|Publication number||US4827198 A|
|Application number||US 07/159,533|
|Publication date||May 2, 1989|
|Filing date||Feb 9, 1988|
|Priority date||Feb 9, 1988|
|Publication number||07159533, 159533, US 4827198 A, US 4827198A, US-A-4827198, US4827198 A, US4827198A|
|Inventors||Donald L. Mueller, Glen A. Nyberg|
|Original Assignee||General Motors Corporation|
|Export Citation||BiBTeX, EndNote, RefMan|
|Patent Citations (14), Referenced by (41), Classifications (20), Legal Events (7)|
|External Links: USPTO, USPTO Assignment, Espacenet|
This invention relates to a rain or moisture sensor for a vehicle windshield incorporated in a wiper control system for modifying wiper operation on the basis of detected moisture on the windshield. In particular, it relates to such an apparatus whereby a sensor of the resistive type on the outside surface of the windshield is coupled capacitively through at least one layer of glass in the windshield to wiper control apparatus within the vehicle.
Resistive rain sensors for wiper systems are known in which a pair of conducting members on the outside of the windshield within the wiped area are separated slightly so as to be insulated from each other when dry with the separation being bridged by conducting water droplets when wet to greatly decrease the resistance therebetween. An electrical circuit includes the conducting members so as to be responsive to the series resistance thereof and modify wiper action by initiating wiper operation or decreasing wiper pause time in intermittent operation when the series resistance is decreased by the presence of water on the outside of the windshield bridging the conducting members. The conducting members on the outside of the windshield, however, must be electrically connected in some way to the wiper control within the vehicle, which connection may be by means of connectors routed in an unsightly manner across the outer surface of the windshield from the sensor or may require an opening formed through the windshield.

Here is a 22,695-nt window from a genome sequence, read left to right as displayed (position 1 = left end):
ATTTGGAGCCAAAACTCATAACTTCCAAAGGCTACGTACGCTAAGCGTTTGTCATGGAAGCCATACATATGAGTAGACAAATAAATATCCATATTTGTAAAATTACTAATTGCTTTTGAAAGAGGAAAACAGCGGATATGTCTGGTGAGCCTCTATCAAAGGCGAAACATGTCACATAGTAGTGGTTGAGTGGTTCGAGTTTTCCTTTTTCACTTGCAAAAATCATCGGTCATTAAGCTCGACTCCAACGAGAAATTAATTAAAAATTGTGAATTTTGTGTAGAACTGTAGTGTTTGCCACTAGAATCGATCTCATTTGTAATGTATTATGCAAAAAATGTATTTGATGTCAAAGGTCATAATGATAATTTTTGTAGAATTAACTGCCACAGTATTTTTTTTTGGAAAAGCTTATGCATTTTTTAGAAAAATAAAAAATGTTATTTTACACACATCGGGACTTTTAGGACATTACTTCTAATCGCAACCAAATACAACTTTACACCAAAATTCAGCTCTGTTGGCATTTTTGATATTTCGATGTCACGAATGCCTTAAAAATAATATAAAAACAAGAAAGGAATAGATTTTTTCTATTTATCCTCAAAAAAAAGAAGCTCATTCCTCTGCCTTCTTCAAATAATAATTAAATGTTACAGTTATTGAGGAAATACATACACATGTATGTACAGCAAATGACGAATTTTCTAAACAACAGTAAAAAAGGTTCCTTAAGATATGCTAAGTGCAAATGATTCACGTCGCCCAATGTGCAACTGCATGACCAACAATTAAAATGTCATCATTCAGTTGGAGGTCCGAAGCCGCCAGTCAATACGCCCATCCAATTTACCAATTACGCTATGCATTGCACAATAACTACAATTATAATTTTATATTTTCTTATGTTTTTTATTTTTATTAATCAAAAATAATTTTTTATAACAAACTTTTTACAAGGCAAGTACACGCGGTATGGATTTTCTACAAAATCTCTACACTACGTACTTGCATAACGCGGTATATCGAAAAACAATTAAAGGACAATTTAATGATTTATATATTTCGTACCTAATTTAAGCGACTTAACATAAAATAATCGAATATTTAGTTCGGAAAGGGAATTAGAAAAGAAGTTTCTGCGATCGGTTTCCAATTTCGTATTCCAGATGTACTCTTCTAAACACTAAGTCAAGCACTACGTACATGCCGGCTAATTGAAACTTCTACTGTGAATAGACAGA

This invention provides a capacitive coupling for each of the conducting members on the outside of the windshield through at least one glass layer of the windshield to inner conducting members within the vehicle. It further provides a long common border between the conducting members on the outside of the windshield which defines a border resistance and parallel capacitance therebetween, the combination being in series with the coupling capacitances. These elements form a timing circuit for an oscillator having a frequency of oscillation dependent on the equivalent capacitance of the timing circuit as it is charged and discharged. When water droplets bridge the border of the conducting members on the outside of the windshield they decrease the border resistance from infinity to a lower value and thus change the equivalent capacitance of the timing circuit.